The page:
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Dental Tribune Canada Edition No.4, 2016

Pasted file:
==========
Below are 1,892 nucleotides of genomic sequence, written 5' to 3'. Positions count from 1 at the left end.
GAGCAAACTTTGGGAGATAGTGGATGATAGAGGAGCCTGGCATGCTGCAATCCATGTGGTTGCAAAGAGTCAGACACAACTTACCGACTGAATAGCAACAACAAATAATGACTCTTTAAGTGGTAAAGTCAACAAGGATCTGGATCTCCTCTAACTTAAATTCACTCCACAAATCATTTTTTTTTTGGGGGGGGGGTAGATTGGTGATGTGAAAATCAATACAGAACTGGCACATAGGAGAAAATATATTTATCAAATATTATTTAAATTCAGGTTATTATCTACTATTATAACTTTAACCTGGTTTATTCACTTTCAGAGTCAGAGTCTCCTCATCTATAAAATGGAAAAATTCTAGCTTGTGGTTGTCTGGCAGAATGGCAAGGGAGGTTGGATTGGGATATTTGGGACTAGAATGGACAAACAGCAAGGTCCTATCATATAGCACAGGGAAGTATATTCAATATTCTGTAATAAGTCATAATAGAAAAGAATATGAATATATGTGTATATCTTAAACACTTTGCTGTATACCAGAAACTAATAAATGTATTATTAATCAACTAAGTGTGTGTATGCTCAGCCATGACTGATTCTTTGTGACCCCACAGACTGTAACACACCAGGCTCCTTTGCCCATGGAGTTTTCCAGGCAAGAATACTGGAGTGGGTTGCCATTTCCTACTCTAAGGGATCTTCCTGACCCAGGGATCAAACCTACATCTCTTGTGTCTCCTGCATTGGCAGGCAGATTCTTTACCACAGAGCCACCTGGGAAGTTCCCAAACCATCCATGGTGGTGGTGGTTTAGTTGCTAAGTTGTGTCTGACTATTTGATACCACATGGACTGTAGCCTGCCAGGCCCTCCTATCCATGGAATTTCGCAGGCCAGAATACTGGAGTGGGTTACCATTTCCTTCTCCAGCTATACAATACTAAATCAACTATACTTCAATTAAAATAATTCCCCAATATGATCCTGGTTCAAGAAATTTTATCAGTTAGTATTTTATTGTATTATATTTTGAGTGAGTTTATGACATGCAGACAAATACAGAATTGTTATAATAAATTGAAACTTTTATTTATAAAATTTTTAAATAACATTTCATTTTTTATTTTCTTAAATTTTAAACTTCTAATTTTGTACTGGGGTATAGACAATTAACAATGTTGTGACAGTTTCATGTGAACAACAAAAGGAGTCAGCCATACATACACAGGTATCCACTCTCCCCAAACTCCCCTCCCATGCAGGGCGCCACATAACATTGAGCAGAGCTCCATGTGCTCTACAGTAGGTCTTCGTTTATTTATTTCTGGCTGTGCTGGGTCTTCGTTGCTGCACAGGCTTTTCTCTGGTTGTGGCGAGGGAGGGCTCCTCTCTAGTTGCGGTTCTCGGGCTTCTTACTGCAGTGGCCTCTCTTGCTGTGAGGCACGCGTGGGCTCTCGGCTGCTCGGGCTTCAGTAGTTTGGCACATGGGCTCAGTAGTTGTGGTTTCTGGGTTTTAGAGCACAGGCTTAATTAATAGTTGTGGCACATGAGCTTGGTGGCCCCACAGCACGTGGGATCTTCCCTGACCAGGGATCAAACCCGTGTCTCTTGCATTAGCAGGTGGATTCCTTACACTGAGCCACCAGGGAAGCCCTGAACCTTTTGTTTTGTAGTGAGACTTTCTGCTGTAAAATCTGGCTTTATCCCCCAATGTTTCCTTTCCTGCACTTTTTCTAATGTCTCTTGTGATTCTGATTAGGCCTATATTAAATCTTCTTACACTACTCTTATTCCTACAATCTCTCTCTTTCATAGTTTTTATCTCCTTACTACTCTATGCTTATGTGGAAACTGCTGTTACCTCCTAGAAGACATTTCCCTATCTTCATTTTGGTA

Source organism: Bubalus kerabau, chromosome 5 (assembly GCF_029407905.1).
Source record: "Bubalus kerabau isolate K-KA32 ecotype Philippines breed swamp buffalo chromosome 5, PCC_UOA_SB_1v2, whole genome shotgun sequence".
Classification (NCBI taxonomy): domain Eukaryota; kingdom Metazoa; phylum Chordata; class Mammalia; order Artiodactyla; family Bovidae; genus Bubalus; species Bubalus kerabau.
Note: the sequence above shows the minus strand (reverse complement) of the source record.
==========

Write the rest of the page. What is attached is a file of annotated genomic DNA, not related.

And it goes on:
. A6 . Dental Tribune Canada Edition | November 2016 By American Eagle Instruments Staff Do you ever feel like practice efficiency and quality care can’t coexist? Are you frustrated by time spent on tasks that should be solved by technological advan- cements? Here’s some good news: Times have changed, and hand-instrument technol- ogy has advanced, making it possible to deliver higher quality patient care with- in an efficient practice. Recently named “The Practice Game Changer of 2015” by readers of RDH Magazine, American Eagle Instruments has developed XP Technology, a metallurgical advance- ment that eliminates the task of sharp- ening, which is viewed by many as tedi- ous and is often imperfect. Clinicians chose XP Technology by writing in the product or service they felt has made the biggest impact on their practice, a testa- ment to the positive effect XP Technol- ogy sharpen-free instruments have had for thousands of clinicians. A proprietary manufacturing process, XP Technology is behind the market’s only line of sharpen-free scalers and cur- ettes. The process enhances metallurgic composition of the instrument’s surface, giving it properties of a much more dur- able material. It is not a coating that will flake or peel off over time, but an em- bedded surface akin to a stained piece of wood, unable to flake or be removed. Because XP Technology’s durability ren- ders it sharpen-free, the instruments are manufactured with thinner working ends for greater access to calculus and previously inaccessible pockets. Working ends retain the factory blade angulation that assures proper calculus removal and eliminates the risk of burnished cal- culus. A sharpen-free metal brings another, less-quantifiable benefit. Metallurgic durability of this magnitude allows a modified scaling technique. For the first time ever, clinicians have a hand instru- ment made with an alloy that is harder than the calculus being removed. Calcu- lus removal with XP Technology is ac- complished with a much lighter grasp and shaving stroke vs. the heavy lateral pressure and “popping off” of calculus used with stainless-steel instruments. Hygienists describe XP Technology in ac- tion as “melting” calculus off the tooth surface. According to the company, it is a smooth, painless technique that can reduce physical stress for clinicians Game changer: American Eagle Instruments XP Technology INDUSTRY AD and promote improved ergonomics and hand health, both big concerns for most clinicians during their careers. The return on investment with XP Technology is not only evident for the practice, but for the patient as well. The practice wins when team members are spending time with patients rather than wasting time sharpening instru- ments. That extra patient-contact time can lead to accepted treatment and bet- ter overall patient health. Patients win when clinicians use the modified scaling technique, experiencing comfortable appointments that make them want to return. American Eagle Instruments under- stands that these are medical devices that require a precise fabrication process to achieve a consistent, reliable product. AEI is an American manufacturer based in Missoula, Mont. It takes 36 steps to fab- ricate an XP Technology instrument, and each step takes place within the factory under strict quality control standards. This attention to detail has helped AEI earn a reputation for creating some of the world’s most precise and long-lasting instruments, according to the company. You can visit to see why XP Technology scalers and curettes belong in your practice — and in your hands. Then you can change your game, too. XP Technology is a metallurgical advance- ment that eliminates the task of sharpening, which is viewed by many as tedious and often imperfect. Photo/Provided by American Eagle Instruments

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